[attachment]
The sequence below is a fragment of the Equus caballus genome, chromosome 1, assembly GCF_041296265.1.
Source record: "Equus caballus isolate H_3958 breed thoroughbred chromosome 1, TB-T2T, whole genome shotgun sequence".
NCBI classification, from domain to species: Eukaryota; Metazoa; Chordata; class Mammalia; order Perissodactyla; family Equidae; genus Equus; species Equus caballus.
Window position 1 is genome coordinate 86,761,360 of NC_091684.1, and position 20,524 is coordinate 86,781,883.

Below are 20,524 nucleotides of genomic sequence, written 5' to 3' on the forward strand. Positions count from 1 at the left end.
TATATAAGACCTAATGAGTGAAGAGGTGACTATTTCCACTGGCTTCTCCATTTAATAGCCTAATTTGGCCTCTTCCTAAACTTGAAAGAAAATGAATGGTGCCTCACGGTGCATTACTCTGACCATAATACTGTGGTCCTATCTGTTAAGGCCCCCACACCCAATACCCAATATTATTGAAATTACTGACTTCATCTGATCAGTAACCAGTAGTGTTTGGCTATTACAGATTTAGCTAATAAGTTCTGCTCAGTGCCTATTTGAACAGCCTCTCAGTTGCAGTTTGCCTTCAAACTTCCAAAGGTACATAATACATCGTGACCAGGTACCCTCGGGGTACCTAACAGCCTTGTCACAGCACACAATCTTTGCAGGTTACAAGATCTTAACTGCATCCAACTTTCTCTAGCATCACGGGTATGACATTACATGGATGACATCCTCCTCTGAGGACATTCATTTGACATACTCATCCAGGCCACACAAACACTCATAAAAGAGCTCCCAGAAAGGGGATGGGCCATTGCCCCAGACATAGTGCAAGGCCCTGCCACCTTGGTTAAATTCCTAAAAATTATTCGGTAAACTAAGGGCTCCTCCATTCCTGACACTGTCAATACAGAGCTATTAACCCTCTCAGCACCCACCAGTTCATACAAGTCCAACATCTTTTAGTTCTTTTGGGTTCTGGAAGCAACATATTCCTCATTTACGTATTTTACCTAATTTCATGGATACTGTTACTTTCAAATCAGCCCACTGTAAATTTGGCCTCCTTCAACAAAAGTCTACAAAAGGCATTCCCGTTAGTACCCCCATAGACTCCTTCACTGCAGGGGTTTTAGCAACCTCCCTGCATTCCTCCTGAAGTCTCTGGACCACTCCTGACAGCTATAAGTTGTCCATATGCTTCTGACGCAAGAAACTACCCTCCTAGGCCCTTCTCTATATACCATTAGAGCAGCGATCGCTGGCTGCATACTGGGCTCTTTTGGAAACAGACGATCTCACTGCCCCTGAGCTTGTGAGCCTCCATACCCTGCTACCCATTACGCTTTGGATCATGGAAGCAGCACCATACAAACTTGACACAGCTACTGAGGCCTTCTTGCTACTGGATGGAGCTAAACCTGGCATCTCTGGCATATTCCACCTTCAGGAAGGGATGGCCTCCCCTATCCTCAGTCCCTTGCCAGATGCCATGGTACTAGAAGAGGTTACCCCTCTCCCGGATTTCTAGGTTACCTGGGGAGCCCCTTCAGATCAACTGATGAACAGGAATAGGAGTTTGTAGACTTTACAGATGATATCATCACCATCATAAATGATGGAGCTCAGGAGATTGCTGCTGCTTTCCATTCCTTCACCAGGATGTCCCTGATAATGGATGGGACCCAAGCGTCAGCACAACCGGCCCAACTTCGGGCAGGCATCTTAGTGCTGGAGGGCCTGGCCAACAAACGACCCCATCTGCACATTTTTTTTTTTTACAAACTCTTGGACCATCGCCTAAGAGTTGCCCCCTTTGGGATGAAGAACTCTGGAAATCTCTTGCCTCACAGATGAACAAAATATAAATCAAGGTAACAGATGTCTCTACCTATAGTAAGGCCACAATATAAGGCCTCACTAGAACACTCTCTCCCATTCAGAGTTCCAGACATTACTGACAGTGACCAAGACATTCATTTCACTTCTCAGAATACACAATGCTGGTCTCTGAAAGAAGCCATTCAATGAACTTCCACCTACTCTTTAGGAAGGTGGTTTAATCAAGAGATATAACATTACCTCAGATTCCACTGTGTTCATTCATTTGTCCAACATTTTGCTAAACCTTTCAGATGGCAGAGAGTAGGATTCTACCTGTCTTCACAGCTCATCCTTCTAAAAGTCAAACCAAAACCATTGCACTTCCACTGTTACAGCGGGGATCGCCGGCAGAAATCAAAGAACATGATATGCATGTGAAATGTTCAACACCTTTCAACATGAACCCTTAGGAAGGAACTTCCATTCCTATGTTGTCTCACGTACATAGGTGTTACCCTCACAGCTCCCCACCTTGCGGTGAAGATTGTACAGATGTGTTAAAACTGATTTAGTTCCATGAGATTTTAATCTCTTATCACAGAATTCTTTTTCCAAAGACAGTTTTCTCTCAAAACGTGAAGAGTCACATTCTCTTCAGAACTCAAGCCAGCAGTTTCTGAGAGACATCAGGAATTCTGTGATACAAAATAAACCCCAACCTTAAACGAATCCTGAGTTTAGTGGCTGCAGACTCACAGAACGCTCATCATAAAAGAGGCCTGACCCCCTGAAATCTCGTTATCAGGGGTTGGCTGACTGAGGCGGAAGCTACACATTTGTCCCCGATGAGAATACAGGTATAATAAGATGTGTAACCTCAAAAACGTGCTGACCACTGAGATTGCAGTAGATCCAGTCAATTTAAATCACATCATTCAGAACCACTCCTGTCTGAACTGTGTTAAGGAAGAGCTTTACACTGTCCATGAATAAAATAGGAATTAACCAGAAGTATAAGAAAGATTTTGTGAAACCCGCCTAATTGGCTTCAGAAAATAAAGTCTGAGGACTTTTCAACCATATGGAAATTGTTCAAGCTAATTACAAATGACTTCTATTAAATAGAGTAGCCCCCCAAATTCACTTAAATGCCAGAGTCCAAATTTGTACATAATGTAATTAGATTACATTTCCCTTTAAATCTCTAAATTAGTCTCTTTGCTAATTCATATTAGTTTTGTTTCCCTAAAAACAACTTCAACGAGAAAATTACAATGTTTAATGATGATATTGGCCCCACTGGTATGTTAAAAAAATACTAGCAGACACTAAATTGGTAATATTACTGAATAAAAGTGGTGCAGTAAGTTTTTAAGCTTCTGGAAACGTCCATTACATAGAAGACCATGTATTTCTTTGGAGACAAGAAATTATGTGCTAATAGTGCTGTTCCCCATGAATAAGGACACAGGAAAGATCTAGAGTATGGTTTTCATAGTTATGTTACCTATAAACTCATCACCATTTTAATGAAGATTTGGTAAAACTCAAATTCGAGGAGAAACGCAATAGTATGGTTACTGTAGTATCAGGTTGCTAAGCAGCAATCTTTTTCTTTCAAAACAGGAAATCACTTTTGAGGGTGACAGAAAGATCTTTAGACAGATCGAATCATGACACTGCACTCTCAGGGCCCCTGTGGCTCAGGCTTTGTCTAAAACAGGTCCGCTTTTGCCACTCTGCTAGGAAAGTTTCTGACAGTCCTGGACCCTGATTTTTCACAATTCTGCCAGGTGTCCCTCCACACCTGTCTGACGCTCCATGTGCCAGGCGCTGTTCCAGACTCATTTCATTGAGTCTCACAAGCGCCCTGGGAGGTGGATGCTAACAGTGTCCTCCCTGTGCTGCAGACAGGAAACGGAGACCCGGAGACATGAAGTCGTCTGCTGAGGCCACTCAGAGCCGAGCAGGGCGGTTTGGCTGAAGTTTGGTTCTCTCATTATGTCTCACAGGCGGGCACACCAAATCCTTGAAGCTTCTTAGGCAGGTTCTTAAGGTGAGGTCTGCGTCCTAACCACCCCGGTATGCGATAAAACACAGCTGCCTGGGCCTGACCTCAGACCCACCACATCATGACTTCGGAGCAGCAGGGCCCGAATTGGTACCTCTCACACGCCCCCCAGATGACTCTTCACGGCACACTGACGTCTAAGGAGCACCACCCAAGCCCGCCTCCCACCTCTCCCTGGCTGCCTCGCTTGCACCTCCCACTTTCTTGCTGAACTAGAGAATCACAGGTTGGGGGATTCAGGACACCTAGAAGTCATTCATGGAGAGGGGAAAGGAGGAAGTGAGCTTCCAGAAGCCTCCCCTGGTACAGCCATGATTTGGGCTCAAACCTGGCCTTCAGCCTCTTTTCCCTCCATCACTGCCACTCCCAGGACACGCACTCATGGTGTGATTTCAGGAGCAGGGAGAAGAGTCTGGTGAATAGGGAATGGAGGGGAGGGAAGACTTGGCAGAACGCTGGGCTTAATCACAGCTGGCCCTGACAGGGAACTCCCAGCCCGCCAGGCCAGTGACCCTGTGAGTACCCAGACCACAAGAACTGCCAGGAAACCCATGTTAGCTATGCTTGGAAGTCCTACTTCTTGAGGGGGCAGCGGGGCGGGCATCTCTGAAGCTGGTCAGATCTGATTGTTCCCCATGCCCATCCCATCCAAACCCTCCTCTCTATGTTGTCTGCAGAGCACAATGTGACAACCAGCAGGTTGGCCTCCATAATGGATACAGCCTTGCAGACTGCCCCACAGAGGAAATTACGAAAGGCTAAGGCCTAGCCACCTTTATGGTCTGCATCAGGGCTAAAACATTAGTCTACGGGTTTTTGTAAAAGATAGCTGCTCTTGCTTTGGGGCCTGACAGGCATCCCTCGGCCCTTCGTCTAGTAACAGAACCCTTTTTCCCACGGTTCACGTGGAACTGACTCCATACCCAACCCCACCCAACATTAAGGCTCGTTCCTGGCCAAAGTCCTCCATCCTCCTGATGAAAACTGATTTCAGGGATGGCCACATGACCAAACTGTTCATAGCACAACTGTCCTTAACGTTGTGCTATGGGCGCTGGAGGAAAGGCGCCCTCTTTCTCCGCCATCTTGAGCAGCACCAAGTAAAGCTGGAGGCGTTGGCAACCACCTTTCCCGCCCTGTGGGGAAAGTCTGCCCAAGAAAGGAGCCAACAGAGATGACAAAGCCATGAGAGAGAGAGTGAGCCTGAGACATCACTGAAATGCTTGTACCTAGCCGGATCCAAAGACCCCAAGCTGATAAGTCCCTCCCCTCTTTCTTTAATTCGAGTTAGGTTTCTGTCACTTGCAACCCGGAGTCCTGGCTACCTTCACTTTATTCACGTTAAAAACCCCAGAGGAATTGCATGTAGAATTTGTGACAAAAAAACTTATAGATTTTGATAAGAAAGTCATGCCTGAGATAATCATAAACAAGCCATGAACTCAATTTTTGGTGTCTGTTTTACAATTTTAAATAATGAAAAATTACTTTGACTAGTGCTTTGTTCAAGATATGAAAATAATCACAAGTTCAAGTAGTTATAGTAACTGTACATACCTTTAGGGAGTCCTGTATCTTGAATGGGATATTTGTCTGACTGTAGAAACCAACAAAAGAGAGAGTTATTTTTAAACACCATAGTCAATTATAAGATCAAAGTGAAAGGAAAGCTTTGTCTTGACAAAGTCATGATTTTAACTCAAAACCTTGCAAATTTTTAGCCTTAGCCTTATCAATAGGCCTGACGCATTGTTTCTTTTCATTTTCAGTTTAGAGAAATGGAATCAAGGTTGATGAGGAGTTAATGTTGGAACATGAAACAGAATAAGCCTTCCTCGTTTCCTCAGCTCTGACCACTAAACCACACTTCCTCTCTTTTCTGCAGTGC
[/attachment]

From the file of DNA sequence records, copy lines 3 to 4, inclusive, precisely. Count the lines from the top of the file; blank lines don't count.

NCBI classification, from domain to species: Eukaryota; Metazoa; Chordata; class Mammalia; order Perissodactyla; family Equidae; genus Equus; species Equus caballus.
Window position 1 is genome coordinate 86,761,360 of NC_091684.1, and position 20,524 is coordinate 86,781,883.